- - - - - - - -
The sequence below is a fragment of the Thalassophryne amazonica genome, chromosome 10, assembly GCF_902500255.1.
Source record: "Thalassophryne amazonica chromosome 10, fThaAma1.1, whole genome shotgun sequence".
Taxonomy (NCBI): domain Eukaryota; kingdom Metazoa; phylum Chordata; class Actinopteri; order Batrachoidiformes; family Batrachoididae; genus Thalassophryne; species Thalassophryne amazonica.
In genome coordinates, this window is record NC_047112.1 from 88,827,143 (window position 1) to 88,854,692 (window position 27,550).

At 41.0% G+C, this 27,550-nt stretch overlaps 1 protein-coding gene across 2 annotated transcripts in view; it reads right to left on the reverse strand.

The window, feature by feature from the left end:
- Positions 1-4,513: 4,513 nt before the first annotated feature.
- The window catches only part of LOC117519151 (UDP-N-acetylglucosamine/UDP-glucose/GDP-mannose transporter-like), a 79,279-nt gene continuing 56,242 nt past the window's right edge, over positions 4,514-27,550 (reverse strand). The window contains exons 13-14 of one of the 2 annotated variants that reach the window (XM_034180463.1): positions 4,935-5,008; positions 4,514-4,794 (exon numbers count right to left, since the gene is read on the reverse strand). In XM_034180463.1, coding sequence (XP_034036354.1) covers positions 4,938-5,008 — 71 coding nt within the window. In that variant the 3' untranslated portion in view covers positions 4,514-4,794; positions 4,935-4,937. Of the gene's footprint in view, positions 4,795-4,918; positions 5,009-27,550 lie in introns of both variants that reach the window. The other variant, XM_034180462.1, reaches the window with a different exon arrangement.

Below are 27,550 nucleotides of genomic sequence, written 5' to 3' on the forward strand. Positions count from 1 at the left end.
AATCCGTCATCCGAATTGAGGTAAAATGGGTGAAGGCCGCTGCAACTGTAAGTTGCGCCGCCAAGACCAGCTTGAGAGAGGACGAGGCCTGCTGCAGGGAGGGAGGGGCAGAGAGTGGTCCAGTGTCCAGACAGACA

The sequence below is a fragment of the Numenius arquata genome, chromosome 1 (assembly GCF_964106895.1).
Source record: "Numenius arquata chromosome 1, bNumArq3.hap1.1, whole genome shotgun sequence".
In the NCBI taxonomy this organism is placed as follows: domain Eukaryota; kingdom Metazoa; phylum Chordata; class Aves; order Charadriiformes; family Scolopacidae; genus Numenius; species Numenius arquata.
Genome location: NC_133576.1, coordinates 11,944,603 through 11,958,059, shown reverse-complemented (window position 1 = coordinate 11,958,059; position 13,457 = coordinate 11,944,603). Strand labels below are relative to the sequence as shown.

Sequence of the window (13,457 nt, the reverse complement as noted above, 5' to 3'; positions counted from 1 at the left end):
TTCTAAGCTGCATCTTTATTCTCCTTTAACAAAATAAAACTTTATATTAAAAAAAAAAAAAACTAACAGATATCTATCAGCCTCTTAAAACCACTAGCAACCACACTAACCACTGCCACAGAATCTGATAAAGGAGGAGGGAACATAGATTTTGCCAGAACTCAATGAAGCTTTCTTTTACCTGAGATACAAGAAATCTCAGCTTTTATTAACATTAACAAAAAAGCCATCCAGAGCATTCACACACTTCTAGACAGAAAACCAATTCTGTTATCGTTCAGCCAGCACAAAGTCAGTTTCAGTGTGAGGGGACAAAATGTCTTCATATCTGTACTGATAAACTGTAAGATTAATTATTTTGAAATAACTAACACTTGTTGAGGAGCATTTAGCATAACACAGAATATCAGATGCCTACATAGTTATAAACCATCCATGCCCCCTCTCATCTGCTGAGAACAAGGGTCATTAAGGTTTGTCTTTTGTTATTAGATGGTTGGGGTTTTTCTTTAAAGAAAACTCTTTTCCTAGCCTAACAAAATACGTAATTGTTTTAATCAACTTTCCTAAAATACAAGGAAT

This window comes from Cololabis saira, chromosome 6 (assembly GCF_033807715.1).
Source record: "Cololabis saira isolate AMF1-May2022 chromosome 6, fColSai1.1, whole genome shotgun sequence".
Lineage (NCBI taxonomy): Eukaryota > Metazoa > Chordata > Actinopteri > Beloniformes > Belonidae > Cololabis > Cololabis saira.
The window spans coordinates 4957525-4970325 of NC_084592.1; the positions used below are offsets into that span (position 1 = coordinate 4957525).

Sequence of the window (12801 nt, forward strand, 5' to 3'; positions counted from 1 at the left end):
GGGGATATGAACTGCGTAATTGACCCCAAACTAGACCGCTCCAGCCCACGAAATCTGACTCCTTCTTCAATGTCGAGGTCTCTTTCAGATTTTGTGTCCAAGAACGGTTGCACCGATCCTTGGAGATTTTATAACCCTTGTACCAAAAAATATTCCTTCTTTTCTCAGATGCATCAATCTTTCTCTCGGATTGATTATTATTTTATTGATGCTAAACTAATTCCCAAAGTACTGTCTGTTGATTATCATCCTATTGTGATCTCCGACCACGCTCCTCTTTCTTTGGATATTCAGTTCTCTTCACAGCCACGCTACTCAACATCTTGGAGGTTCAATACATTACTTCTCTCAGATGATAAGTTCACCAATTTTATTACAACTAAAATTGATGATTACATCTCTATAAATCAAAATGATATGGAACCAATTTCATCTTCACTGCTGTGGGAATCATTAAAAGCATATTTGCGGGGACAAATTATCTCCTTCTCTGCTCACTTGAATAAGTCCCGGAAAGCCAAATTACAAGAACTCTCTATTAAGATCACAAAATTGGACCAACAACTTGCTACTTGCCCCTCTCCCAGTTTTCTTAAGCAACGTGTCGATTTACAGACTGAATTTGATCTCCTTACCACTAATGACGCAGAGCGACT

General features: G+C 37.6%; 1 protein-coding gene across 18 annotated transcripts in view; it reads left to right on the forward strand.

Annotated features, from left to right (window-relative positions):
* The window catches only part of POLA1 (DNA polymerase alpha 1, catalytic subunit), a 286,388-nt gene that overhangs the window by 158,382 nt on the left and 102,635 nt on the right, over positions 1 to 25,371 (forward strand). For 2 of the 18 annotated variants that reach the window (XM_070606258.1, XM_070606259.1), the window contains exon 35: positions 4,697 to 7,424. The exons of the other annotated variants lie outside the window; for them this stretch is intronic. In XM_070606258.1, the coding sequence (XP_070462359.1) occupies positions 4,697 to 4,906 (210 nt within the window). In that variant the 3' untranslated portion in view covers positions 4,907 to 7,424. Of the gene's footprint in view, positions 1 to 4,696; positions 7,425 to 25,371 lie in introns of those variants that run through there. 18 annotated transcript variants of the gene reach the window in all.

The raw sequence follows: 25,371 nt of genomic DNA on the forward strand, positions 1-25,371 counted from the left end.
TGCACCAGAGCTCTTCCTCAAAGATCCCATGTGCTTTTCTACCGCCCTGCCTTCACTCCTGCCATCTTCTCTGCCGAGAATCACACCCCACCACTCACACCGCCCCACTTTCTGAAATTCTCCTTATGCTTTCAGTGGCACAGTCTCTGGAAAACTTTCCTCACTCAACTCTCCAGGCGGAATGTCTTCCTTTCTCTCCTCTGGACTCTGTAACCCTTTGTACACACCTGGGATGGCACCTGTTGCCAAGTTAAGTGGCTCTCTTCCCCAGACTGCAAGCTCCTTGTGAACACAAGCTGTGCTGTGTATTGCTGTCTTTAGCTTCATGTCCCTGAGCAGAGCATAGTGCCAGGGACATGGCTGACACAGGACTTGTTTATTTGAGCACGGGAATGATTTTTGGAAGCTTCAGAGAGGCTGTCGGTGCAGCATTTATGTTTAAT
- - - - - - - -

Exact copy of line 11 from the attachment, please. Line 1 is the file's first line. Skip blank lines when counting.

The sequence below is a fragment of the Numenius arquata genome, chromosome 1 (assembly GCF_964106895.1).